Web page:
So Jensen advanced the notion that not only were the founding fathers conspirators with selfish economic and political interests, but that at Philadelphia in 1787 they launched a counterrevolution contrary to the interests of the people and against the very spirit of the War for Independence itself. He argued that the Articles of Confederation were too successful, that they encouraged popular democratic rule through the state legislatures. All this was changed by the new Constitution, the administration of George Washington, and Hamilton’s financial program in the 1790′s. The new central government dominated the states in numerous ways and credit was much harder to come by. A new order had come about, and indeed it did seem from Jensen’s work that a counter-revolution had been achieved at Philadelphia.
By 1950 the Beardian conspiracy thesis had become elaborated well beyond what Beard himself had originally said, and research by other scholars had filled in some of the gaps in his original study. A full statement of the conspiracy thesis by 1950 would contain the following points:
1) A small band of highly organized men with particular economic and political interests shaped and directed the drive towards holding a Constitutional Convention.
2) When the convention was held at Philadelphia in 1787 it was under strict instructions from the Continental Congress only to prepare a list of amendments to the Articles of Confederation; the convention was not authorized to draw up a whole new Constitution, but only to advise the Continental Congress about what it should do to meet the needs of the Union. Therefore the delegates had exceeded their instructions and were acting illegally.
3) The delegates at Philadelphia wrote a document which was in their direct economic and political interests; the new government would be in their hands and its fiscal policy helped directly to enrich the personal fortunes of the original Philadelphia delegates.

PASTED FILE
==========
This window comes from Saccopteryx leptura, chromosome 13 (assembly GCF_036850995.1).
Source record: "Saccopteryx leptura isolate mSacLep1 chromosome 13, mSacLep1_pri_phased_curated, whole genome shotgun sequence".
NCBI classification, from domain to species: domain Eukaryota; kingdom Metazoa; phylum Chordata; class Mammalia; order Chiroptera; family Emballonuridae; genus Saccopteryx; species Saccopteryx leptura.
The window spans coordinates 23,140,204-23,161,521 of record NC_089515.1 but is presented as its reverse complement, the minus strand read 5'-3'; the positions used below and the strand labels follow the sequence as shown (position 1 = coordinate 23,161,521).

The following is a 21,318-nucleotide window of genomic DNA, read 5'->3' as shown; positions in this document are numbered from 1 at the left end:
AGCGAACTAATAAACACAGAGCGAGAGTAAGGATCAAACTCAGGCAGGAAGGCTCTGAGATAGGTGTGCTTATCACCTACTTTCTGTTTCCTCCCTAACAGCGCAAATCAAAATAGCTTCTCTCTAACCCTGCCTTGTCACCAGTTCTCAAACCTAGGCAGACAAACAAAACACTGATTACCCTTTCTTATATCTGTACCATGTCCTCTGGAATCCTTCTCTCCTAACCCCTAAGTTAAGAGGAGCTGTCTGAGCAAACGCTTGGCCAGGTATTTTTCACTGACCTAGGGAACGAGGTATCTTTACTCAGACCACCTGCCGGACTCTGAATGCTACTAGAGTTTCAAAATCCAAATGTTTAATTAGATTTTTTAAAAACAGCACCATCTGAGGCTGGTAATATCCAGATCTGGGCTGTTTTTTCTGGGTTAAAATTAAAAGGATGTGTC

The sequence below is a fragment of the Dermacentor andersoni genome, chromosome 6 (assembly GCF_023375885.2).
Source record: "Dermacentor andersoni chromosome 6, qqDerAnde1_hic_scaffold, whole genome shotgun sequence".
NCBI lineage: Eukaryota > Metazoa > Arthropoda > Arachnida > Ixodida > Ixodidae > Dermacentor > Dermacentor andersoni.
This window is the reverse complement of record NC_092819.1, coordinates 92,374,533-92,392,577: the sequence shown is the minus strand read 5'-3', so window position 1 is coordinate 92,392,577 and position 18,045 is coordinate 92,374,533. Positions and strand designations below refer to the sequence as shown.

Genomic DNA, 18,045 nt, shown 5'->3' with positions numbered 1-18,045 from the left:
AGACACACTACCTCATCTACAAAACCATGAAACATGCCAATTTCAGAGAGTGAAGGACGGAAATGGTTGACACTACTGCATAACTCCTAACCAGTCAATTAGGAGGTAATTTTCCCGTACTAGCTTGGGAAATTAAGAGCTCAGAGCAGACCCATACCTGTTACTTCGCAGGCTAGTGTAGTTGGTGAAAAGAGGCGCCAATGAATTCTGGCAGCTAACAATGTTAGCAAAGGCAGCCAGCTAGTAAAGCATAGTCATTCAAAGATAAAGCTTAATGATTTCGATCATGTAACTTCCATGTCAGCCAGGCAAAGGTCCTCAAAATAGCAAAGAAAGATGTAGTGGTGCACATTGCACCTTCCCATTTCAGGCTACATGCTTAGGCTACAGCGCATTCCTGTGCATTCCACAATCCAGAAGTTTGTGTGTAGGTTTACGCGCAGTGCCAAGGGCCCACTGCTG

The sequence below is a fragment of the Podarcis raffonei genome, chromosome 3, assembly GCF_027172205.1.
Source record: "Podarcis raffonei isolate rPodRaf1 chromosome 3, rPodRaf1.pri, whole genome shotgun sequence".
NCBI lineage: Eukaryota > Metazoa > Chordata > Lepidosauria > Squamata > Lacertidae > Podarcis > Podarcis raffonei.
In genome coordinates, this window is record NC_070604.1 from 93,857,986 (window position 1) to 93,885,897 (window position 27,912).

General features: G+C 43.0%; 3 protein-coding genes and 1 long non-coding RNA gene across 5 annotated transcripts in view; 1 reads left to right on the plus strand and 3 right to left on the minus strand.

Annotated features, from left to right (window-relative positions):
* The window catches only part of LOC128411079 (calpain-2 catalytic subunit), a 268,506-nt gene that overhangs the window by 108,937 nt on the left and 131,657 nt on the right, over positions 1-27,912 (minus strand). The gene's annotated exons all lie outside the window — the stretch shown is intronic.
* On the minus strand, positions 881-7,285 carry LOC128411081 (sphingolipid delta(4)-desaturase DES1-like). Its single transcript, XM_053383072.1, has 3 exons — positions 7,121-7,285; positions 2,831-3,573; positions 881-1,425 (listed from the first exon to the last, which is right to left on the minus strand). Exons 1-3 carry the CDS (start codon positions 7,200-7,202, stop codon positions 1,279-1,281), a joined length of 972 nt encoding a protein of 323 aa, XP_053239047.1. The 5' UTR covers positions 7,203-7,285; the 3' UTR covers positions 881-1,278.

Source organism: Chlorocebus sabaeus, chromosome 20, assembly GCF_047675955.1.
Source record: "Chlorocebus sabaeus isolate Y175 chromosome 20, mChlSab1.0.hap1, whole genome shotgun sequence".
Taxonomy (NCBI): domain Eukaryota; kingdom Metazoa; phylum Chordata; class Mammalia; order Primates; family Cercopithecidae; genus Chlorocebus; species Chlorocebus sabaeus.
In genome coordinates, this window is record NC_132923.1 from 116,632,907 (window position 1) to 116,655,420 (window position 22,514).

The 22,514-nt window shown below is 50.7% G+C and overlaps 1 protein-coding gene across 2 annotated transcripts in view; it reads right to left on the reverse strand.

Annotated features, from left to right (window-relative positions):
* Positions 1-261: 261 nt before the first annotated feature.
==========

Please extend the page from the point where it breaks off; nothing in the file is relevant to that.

4) The delegates at Philadelphia met in secrecy and not in an open forum which was subject to public scrutiny. Moreover they never wanted publication of their debates or even the minutes of the convention. All the records were given to George Washington to take home with him at the end of the meeting in the belief that the great patriot of the Revolution would never be challenged for them. Conspiracy historians point out that by getting Washington into their camp, the pro-Constitution forces went a long way in fending off critical opposition. In fact Washington is portrayed as a pawn in the hands of those organizing the drive for holding a convention in Philadelphia.
5) The kind of government established was in fact not a democracy, although a fledgling democracy had been developing under the Articles of Confederation. The founding fathers wished to curb and restrain majority will and found the notion of popular sovereignty acceptable only when so indirect as to make a mockery of the concept.
6) The ratification procedure was patently illegal: According to the Articles of Confederation, which was the fundamental law of the land at the Constitutional convention, any change in the powers of the central government had to have the unanimous approval of all thirteen states as represented in the Continental Congress. The founding fathers changed this because they knew they could not get ratification under this procedure, so they said that the new Constitution would take effect for all the states when nine of them had registered their approval. The Continental Congress was completely sidestepped, it being asked to send the proposed Constitution along to the states immediately and without any debate or discussion.